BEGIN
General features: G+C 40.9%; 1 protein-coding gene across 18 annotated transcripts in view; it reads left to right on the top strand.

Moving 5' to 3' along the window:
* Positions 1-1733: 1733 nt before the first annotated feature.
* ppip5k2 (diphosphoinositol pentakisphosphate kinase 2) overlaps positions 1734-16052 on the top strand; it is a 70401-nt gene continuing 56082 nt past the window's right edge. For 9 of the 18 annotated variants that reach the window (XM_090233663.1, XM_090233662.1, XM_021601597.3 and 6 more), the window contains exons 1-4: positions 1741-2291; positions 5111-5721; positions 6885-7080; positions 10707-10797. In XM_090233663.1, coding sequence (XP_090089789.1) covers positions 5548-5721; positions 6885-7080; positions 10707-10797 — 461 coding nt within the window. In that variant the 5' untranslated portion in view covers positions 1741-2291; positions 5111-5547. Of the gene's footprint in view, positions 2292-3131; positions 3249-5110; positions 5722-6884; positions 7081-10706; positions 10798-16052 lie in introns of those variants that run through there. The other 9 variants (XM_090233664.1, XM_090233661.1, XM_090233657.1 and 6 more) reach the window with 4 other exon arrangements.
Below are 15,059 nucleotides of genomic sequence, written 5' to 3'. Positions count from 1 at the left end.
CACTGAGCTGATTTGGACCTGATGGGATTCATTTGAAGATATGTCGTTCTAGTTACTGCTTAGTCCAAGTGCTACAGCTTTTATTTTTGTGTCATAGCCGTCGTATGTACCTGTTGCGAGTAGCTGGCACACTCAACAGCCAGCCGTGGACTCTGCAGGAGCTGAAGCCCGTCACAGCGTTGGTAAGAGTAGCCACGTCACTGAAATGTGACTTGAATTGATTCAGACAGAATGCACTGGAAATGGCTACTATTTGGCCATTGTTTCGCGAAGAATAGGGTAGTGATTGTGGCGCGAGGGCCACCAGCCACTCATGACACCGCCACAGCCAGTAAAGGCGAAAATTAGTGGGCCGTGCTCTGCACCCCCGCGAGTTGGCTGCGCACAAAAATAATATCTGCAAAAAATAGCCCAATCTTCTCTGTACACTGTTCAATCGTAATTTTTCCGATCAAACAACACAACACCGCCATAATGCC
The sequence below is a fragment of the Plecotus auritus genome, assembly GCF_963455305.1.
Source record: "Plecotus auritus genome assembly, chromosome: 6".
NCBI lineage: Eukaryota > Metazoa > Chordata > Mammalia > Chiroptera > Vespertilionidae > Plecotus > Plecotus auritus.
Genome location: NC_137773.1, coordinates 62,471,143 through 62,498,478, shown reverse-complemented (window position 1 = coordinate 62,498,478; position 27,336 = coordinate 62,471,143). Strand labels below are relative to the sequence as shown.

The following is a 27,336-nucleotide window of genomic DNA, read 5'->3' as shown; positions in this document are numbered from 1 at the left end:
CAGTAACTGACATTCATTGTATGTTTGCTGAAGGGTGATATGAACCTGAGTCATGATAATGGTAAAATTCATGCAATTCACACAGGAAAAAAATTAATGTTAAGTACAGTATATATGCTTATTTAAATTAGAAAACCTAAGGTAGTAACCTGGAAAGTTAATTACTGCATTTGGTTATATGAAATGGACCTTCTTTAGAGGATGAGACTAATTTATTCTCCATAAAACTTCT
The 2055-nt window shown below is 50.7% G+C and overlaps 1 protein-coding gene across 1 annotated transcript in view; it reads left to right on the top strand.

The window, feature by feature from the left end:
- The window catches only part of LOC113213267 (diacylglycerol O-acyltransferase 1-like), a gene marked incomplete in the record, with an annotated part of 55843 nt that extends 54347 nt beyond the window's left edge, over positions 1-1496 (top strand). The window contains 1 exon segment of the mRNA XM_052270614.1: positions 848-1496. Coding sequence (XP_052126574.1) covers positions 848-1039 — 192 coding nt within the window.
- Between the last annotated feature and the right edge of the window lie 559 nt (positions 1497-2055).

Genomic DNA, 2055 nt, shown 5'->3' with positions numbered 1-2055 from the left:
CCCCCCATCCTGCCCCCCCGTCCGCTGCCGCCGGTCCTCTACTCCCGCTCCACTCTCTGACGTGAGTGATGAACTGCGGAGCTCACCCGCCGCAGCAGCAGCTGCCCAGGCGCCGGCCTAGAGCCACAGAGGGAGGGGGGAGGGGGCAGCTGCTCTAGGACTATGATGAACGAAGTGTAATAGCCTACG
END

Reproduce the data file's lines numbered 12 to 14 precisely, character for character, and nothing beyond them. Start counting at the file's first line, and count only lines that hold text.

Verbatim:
CAGTAACTGACATTCATTGTATGTTTGCTGAAGGGTGATATGAACCTGAGTCATGATAATGGTAAAATTCATGCAATTCACACAGGAAAAAAATTAATGTTAAGTACAGTATATATGCTTATTTAAATTAGAAAACCTAAGGTAGTAACCTGGAAAGTTAATTACTGCATTTGGTTATATGAAATGGACCTTCTTTAGAGGATGAGACTAATTTATTCTCCATAAAACTTCT
The 2055-nt window shown below is 50.7% G+C and overlaps 1 protein-coding gene across 1 annotated transcript in view; it reads left to right on the top strand.

The window, feature by feature from the left end: